Figure 3
Figure 3 Randomization, treatment schemes and outcomes of the Chinese trial by Zhu et al. LV: Leucovorin; 5-FU: 5-fluorouracil; IMRT: Intensity modulated radiotherapy; C: Chemotherapy.

The D2 dissection has been recently recommended as the standard surgical method worldwide, data on the influence of clinical results is now available from both Eastern and Western studies[27]. Larger prospective series are necessary to investigate the role of combined chemoradiation after radical D2 resection, especially in locally advanced GC.


The TNM classification has an appropriate prognostic value for predicting the OS of GC patients after curative surgery[33]. Therefore, for stage IB GC patients (T1N1M0 and T2N0M0) the relapse rates are low and the OS are around 87.3%-95.5% at 3-years and 81.8%-95.5% at 5-years, respectively, presenting lower rates for upper third located tumors, when no post-operative therapy is administered after radical resection[34]. This means that locally advanced stage could benefit more from an intensified additional treatment with chemotherapy associated or not to radiotherapy.

Prognostic factors could help the better selection of subgroups that present high risk of loco-regional recurrence. Then, the addition of radiotherapy could improve the DFS and also quality of life. There are no large prospective studies that have assessed specific factors predicting for recurrence or survival, but only retrospective series, some of them including high number of patients with homogeneous characteristics.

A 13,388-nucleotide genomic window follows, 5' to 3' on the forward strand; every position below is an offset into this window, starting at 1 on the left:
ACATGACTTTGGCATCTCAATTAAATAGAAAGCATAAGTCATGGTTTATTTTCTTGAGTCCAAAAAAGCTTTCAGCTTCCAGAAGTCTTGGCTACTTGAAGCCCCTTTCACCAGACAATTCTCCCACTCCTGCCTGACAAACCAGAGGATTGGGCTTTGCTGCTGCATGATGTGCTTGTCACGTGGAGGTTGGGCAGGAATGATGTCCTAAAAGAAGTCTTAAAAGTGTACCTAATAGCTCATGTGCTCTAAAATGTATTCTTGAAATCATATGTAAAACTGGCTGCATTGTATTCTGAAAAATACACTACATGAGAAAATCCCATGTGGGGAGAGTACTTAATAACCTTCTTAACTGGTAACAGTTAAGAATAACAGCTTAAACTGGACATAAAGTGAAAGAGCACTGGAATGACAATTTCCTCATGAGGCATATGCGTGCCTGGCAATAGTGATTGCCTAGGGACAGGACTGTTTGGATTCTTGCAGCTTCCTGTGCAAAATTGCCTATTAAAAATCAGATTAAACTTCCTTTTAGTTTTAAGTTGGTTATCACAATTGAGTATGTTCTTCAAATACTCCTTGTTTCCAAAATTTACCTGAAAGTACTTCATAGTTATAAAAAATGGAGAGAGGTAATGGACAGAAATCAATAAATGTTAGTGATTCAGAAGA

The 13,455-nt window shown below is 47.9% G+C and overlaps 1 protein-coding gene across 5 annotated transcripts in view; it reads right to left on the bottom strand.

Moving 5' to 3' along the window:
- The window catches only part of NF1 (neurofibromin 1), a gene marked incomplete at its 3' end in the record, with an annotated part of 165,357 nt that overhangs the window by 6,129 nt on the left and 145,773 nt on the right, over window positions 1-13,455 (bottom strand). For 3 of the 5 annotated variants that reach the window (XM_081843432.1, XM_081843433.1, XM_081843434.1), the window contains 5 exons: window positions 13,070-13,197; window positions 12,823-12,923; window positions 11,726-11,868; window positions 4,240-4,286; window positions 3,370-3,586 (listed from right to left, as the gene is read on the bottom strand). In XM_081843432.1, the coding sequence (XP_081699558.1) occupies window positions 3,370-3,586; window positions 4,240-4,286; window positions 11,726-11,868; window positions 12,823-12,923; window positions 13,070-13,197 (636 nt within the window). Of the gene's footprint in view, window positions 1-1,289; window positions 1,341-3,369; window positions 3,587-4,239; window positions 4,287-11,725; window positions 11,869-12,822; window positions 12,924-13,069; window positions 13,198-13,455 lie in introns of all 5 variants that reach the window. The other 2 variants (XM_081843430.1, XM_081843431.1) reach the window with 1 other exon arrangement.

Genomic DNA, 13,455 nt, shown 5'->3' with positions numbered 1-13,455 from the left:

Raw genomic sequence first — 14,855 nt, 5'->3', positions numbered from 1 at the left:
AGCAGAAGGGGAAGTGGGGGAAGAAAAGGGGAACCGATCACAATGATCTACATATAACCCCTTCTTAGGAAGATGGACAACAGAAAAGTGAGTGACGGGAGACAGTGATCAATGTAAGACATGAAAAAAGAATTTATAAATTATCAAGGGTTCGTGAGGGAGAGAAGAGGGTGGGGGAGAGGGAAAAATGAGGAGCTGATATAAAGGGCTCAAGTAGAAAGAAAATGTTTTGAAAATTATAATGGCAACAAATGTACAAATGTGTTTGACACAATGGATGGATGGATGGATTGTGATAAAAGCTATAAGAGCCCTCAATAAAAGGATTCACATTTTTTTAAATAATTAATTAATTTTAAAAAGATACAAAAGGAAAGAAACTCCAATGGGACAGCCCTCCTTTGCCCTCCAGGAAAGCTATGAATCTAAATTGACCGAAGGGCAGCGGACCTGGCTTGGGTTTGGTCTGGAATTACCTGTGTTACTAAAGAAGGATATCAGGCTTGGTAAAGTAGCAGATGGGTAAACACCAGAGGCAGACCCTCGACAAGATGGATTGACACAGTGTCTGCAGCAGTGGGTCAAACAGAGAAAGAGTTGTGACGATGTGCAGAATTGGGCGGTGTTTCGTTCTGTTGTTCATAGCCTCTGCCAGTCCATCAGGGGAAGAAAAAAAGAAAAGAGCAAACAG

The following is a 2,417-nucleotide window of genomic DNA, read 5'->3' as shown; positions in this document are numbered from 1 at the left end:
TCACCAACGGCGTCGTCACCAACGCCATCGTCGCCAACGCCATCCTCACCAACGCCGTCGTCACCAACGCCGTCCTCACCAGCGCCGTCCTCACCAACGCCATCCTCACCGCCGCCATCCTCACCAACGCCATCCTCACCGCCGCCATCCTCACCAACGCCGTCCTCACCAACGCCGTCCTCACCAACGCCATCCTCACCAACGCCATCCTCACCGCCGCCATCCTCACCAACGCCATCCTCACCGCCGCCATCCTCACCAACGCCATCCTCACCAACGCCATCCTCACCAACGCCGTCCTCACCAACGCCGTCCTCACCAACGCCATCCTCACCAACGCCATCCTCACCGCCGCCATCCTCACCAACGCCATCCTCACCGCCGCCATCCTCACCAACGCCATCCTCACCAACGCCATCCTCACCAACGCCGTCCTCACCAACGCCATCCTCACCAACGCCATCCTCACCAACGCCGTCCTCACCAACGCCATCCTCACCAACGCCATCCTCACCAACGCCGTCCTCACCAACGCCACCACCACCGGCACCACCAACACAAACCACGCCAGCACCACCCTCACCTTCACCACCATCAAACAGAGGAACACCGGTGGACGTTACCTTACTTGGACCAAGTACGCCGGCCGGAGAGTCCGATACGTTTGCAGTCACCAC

Gross inspection and the macroscopic diagnosis of tumor invasion through the serosa seem to have a strong impact on tumor recurrence in GC patients. A total of 370 patients with locally advanced pT2-T4a GC who underwent curative surgery were evaluated for potential correlation between pT-stage and recurrence[35]. Significant differences were observed in the 5-year DFS according to the pathological T-stage between pT2 (83.2%), pT3 (64.5%), and T4a (28.0%) patients. On the multivariate analysis macroscopic diagnosis (P = 0.019) and lymph node metastasis (P < 0.001) were independent risk factors for recurrence. Consequently, the gross appearance of serosal invasion should be considered as a factor to predict prognosis and to select high-risk patients.

A retrospective study from a large series of 244 patients with long term follow up time (median 99 mo) treated with postoperative CRT (46 Gy) vs RT alone, analyzed long-term survival probability and the impact of variables on survival[36]. The 1-, 3-, 5- and 10-year actuarial OS were 79%, 37%, 24% and 16%, respectively. Actuarial progression free survival was 69%, 34%, 23% and 16% in the same consecutive order. On the multivariate analysis, stage I-II disease, subtotal gastrectomy and adjuvant CRT were significantly associated with improved OS and PFS. Surgical margin status and/or lymph node dissection type (D0 vs D1 vs D2-3) were not prognostic factors for survival.